“Working with good, bad or evil, I can stick it out.”

Those were the words of Jefferson County Sheriff’s deputy Clint Bowden nearly one year ago when he described a rising crime rate and dwindling deputy count within the sheriff’s office.

Bowden told 1819 News then that a shortage of deputies posed a danger to deputies. This past weekend, he found out firsthand just how dangerous it is.

Although he is assigned to the Pinson area, Bowden was called to an incident in Clay when dispatch received a call about a man throwing things at cars. He responded around 7:30 a.m. and was the first deputy on the scene.

Bowden said the man threatened him and charged him when he approached the subject. He said the suspect tried to take his gun away from him, and when he tased the suspect, he didn’t respond.

“I told him, ‘Get down on the ground and don’t come towards me,'” Bowden remembered. “I said, ‘Did you have interaction with someone this morning?’ And he said, ‘Yeah, somebody tried to beat my ass and now I’m fixing to fight you.’ And that’s when I was like, ‘Oh wait a minute, and I pulled my Taser out.”

The suspect eventually fell on the ground, but Bowden said he kept reaching for his bag, which contained several knives. Bowden called for backup during the scuffle.

“When he heard sirens coming, he just bum-rushed me and just started beating me in my face,” said Bowden. “Then he tried to get my gun but he couldn’t get it because I have a retention holster, but he was able to knock my Taser out of my hand and he got the magazine out of my gun.”

Two other deputies showed up to assist and, after a struggle, put the suspect in custody. Two deputies were injured during the struggle and had to be taken to the hospital for treatment. Both have since been released.

Bowden said he suffered a concussion, sinus cavity injuries and received over a dozen stitches for a deep laceration on his forehead.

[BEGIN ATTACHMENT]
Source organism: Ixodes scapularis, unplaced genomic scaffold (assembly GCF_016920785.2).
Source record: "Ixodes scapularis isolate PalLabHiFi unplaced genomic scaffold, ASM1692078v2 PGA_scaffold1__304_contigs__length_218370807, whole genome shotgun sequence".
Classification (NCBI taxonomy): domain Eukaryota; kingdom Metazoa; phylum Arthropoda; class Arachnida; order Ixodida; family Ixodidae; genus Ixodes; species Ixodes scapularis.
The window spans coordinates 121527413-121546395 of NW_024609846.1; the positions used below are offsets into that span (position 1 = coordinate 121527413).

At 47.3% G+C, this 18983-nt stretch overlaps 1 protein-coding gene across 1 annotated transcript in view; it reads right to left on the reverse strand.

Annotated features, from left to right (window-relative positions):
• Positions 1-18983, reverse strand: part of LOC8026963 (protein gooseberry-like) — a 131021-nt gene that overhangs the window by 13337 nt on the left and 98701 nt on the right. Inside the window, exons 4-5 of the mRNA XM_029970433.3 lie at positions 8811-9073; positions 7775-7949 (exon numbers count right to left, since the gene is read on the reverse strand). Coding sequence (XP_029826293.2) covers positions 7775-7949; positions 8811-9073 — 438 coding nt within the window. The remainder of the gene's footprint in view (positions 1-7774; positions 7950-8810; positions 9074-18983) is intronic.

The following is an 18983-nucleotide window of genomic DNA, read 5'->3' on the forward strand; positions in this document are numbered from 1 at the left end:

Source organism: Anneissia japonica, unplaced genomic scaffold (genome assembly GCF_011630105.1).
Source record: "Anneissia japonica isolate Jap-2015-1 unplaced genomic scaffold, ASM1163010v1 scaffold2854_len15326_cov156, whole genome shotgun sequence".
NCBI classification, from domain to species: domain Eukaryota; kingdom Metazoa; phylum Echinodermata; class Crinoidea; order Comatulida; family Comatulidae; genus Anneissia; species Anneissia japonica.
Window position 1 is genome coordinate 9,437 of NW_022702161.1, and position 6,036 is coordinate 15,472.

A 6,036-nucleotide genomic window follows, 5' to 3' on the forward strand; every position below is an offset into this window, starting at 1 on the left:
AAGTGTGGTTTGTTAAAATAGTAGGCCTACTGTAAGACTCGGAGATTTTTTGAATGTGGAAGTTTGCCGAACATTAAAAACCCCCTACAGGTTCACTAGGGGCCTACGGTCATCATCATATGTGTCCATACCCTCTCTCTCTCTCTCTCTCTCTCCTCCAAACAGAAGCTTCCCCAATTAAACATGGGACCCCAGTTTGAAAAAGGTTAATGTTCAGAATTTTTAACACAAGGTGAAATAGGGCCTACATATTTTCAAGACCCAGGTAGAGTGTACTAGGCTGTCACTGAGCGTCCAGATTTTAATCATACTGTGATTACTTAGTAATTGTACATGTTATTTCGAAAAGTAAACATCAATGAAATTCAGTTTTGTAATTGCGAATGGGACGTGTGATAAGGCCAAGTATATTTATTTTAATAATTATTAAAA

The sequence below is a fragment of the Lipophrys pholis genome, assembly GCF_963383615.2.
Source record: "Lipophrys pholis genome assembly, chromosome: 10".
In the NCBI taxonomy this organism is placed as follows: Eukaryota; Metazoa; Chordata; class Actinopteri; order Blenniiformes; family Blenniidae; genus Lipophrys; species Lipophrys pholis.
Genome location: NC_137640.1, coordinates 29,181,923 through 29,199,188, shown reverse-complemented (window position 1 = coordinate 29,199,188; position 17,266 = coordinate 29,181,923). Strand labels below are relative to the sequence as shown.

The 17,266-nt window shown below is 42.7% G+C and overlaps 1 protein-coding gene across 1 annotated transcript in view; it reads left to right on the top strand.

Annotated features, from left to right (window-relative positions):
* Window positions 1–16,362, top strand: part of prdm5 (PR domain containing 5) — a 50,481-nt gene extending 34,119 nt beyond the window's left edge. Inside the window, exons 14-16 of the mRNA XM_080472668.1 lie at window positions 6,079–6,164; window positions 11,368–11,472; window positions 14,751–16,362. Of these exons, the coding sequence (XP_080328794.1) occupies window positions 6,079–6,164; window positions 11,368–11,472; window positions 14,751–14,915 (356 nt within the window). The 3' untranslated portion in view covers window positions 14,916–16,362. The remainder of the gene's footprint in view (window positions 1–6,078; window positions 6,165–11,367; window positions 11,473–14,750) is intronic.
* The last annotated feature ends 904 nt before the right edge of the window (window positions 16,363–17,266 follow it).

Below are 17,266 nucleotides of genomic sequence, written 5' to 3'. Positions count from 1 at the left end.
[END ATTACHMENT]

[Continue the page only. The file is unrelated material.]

“The doctors at UAB even thought I got hit by a pipe or something, but I told them, ‘No, that was a fist,” Bowden remembered.

The Jefferson County Sheriff’s Office identified the suspect as Vincent Kimbrough, 29.

Vincent Kimbrough Alabama News
Vincent Kimbrough. Photo: Jefferson County Jail.

Kimbrough was charged with two counts of second-degree assault, resisting arrest, public intoxication and disorderly conduct. He was placed in the Jefferson County Jail on bonds totaling $48,000.

However, Bowden said he believed Kimbrough was trying to kill him. He said no one high in the ranks at the sheriff's office reached out to him to check on his condition after he was attacked.

Clay city manager Ronnie Dixon said Kimbrough has a history of making threats and uses family connections when arguing with city officials.

“He’s using his uncle and his mother as weapons,” Dixon said. ‘He’s the son of Judge Monica Agee and the nephew of deputy chief David Agee.”

Dixon said people from the Eagle Ridge subdivision have spoken publicly in city council meetings about how Kimbrough has been “terrorizing” the neighborhood.

“The women of the HOA are terrified,” Dixon said. “We’ve had several complaints over the last couple of years. He walks the neighborhood constantly, parks in the street and verbally and physically threatens anyone who confronts him and he continues to get a pass.”

According to court documents, Kimbrough has not faced violent charges in the past. He was previously charged with third-degree robbery, second-degree theft of property and second-degree possession of marijuana.

Dixon said Kimbrough had threatened him and deputies.

Bowden said he cannot return to work for at least 15 days. He hopes speaking out will move officials to make changes and think about deputy safety. He said he would continue to “stick it out.”

“It falls back on the line that we are way short-staffed,” Bowden said. “I don’t care what happens to me for speaking out because they are going to flip this on me. It doesn’t matter. I don’t care anymore.”

Judge Monica Agee was unavailable for comment on the matter, and chief deputy Agee did not return a call from 1819 News.

Other deputies involved in the incident said they are cooperating with the Jefferson County District Attorney's Office in the investigation.

Kimbrough is considered innocent until proven guilty.

To connect with the author of this story or to comment, email erica.thomas@1819news.com.

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